LOUISVILLE, Ky. (WDRB) – Four soundstages for film, television and other projects spanning 40,000 square feet of production room. A theater, office and retail space, and a museum.
On the outside, a restored façade and the return of two eagle statues towering over Muhammad Ali Boulevard.
The shuttered Louisville Gardens at Sixth Street and Muhammad Ali Boulevard would get at least a $60 million facelift under plans unveiled Friday that also envision nearby state-owned property to be turned into a training facility for entertainment industry jobs.
That block — between Sixth and Seventh streets, and Ali and Cedar Street — includes parking lots and the Kentucky Career Center.
“We see this becoming a campus around here, and not just this building,” Mayor Greg Fischer said during a press conference at the shuttered arena at Muhammad Ali Boulevard and Fifth Street.
Fischer, whose administration oversaw several unsuccessful attempts to renovate the 117-year-old building, insisted that “this is not a build-it-and-they-will-come project.” Already, he said, $60 million has been invested in productions shot in Jefferson County this year.
“We can help elevate this industry to the level of other signature industries that we have, attract more creatives and young people to our city and add our already stellar performing arts scene,” Fischer said. “This investment really means investing in a whole new industry in our city.”
Metro government signed a letter of intent for the project on Friday with River City Entertainment Group LLC, which would renovate and manage the building. The company – whose principals are executives with music and soundstage production experience – has about six months to sign a development agreement with Mayor-elect Craig Greenberg’s administration.
The letter of intent says the city plans to lease Louisville Gardens, and state financial incentive documents made public Thursday indicate Metro government would charge $1 per year in rent over a 10-year period.
But Jeff O’Brien, chief of the city’s Louisville Forward economic development agency, said those terms aren’t set in stone. “As we work through the development agreement and they do further exploration, then we’ll finalize how the property will actually be held in the long term,” he said.
If all goes to plan, a three-year construction period with 600 to 800 jobs could start next year, said Scott Hodgkins of River City Entertainment Group. He said the project’s budget could exceed $60 million based on the building’s condition and is likely to include additional state tax incentives.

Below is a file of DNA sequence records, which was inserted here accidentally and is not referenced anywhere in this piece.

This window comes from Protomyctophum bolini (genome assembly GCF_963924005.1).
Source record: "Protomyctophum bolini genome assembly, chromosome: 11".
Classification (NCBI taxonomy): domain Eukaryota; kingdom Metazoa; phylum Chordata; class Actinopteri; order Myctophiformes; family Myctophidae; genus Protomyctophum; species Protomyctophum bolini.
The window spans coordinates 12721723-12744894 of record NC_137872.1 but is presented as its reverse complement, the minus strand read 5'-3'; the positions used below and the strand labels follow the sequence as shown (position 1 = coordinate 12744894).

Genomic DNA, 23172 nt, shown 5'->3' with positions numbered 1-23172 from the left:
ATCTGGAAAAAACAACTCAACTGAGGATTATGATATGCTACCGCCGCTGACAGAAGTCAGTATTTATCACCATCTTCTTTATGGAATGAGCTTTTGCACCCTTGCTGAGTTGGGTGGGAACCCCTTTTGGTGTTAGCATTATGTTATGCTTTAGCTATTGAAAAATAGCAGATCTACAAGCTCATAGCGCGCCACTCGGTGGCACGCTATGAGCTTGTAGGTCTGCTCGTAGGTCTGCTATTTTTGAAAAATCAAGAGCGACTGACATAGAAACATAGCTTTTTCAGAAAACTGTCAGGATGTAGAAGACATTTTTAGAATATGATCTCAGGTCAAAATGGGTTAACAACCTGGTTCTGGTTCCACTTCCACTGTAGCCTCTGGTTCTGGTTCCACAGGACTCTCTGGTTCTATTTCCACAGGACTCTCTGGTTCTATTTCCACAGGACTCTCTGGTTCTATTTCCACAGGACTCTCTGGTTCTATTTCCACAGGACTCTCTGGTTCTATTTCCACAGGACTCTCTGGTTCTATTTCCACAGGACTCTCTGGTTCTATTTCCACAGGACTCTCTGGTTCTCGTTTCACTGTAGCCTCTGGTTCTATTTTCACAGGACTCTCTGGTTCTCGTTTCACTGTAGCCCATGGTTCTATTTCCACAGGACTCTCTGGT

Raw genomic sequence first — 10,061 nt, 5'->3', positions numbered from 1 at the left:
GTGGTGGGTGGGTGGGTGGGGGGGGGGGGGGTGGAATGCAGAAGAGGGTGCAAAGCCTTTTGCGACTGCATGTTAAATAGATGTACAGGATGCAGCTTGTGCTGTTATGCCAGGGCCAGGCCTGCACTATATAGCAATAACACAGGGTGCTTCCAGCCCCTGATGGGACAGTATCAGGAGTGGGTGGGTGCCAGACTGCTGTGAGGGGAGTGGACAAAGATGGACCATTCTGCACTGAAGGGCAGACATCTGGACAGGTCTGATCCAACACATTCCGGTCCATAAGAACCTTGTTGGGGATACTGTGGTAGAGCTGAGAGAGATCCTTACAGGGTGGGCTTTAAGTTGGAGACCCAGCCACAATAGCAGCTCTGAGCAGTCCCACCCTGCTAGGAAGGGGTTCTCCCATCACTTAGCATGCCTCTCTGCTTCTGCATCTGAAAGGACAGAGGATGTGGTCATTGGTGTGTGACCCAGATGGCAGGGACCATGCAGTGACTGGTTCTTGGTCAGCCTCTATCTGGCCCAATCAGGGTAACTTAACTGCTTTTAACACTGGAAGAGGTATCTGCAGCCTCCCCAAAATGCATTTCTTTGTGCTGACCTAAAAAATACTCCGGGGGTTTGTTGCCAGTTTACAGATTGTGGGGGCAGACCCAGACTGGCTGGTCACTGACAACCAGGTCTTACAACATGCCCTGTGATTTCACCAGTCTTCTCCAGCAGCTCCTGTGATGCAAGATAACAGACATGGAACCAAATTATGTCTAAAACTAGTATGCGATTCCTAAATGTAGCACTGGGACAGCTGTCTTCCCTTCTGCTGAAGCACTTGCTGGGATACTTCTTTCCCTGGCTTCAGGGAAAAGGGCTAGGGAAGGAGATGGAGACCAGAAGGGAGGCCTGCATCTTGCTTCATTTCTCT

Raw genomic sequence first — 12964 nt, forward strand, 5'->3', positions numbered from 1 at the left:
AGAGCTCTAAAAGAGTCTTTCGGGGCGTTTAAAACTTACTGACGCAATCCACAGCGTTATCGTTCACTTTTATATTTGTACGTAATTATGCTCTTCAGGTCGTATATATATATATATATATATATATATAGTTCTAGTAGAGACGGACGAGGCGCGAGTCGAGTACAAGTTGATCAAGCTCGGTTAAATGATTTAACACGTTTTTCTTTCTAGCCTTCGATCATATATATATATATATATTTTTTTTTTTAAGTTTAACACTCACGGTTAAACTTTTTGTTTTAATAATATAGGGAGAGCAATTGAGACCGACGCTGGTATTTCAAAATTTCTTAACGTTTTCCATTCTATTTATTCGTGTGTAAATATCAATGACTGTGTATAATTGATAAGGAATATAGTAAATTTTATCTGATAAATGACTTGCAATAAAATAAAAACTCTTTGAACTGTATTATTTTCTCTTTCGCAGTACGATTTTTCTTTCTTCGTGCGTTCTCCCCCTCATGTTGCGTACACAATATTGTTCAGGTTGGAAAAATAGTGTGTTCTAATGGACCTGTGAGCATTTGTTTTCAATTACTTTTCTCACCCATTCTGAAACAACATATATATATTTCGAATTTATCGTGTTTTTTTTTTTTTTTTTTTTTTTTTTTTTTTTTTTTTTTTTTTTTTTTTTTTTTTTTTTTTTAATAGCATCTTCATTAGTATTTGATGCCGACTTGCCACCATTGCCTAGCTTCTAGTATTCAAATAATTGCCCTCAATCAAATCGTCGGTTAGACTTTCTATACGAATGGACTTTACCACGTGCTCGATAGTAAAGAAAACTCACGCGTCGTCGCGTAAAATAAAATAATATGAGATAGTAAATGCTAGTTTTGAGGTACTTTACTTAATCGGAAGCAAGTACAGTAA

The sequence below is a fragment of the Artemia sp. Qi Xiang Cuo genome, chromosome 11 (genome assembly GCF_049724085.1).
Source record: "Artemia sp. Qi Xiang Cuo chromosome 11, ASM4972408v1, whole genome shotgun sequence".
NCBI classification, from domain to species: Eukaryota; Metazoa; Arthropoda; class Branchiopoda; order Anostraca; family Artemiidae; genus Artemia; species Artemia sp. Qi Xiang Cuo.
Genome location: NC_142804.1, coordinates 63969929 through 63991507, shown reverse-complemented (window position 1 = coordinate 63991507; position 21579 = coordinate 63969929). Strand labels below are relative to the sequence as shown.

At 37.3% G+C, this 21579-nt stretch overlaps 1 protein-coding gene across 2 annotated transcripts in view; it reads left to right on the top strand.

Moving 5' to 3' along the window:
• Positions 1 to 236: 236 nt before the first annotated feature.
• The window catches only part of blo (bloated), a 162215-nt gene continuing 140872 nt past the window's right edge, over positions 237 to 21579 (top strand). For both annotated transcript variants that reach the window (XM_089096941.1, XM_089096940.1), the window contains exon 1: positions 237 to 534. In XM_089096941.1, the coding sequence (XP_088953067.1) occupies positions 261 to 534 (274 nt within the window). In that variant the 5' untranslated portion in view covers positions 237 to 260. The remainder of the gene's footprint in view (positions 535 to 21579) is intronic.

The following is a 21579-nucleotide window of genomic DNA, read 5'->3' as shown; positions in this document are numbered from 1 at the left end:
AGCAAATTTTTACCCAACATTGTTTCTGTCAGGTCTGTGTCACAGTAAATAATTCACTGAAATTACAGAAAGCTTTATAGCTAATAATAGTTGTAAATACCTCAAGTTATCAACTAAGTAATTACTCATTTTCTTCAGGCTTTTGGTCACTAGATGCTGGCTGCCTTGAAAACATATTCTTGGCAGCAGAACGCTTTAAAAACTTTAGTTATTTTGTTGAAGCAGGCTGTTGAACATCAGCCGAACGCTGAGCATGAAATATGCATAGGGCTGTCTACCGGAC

“We’re looking at something where in four years, hopefully we can open doors and bring all of that new economic influx into the city,” he said.
The company received preliminary approval Thursday from the Kentucky Economic Development Finance Authority for $700,000 in local and state wage incentives over the next decade. Those incentives are based on 50 full-time jobs being created with an average hourly wage of $58, which includes benefits.
But Hodgkins estimated that up to 200 jobs would be connected with the filming of a movie or an extended series in the area. “So that’s the real opportunity we think this presents for the city,” he said.
State film incentives that were enacted in 2021 and made available this year have resulted in 58 films approved with budgets of more than $150 million, including 6,228 jobs from people based in Kentucky, said Soozie Eastman, president of 502 Film and chair of the Louisville Film Commission.
“We’ve seen other cities like New Orleans in Atlanta build studios like this,” she said. “This investment from the River City Entertainment Group grows Louisville’s opportunity to attract more productions and support services here and invites creatives to come and to stay in our community.”
Formed for the Gardens project, River City Entertainment Group has ties to real estate investment firm Xebec. Hodgkins, who is based in Nashville, is the company’s executive vice president and chief financial and administrative officers.
Xebec CEO Randy Kendrick has an ownership stake of at least 20 percent in River City Entertainment Group, according to documents connected to the public incentives approved Thursday.
Tony Guanci, a principal in the River City group, is the founder and chairman of EDGEOUT Records and vice chairman of Danny Wimmer Presents, which has produced festivals in Louisville such as Bourbon & Beyond and Louder Than Life.
Early plans call for a museum honoring Louisville Gardens and restoring an upstairs theater for “some type of entertainment,” Guanci said. He also suggested that special productions could use the building during events like the Kentucky Derby.
Speaking at Louisville Gardens, Guanci said the goal for the facility is to not only attract film and television projects, but digital media used by younger content creators such as TikTok and Instagram.
“It’s an economy. The platform and the delivery is different than what you might see in a feature film level,” he said. “But it is something that is an industry that needs to be paid attention.”
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